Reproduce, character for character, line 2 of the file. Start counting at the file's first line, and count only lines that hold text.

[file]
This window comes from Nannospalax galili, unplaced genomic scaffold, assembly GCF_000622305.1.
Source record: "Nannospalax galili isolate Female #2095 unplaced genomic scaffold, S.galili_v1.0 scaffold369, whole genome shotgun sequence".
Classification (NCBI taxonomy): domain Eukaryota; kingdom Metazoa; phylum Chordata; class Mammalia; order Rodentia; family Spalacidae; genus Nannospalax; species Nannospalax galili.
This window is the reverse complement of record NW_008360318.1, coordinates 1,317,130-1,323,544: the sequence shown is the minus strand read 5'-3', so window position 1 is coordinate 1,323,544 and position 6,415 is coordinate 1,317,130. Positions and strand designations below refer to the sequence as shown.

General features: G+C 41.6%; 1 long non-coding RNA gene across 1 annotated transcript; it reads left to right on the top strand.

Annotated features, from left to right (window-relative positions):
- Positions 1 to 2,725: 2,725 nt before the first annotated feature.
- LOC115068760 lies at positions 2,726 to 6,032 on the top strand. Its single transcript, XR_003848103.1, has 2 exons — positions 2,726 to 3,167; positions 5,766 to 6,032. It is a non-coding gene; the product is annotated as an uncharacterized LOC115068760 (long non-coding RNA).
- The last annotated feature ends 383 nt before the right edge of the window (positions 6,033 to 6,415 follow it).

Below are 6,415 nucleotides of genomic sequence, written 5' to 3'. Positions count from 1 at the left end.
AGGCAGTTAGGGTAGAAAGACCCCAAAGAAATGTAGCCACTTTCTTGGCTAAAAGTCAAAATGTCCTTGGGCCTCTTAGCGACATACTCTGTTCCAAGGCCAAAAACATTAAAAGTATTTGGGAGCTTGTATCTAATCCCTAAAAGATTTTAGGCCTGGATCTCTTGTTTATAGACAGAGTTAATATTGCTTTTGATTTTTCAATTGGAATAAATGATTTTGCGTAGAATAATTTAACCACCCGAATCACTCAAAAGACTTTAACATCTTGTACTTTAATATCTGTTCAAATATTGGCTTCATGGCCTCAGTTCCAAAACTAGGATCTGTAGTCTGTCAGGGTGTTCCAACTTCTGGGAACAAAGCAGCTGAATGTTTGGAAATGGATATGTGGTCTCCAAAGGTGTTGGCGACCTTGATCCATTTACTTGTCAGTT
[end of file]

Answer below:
Source record: "Nannospalax galili isolate Female #2095 unplaced genomic scaffold, S.galili_v1.0 scaffold369, whole genome shotgun sequence".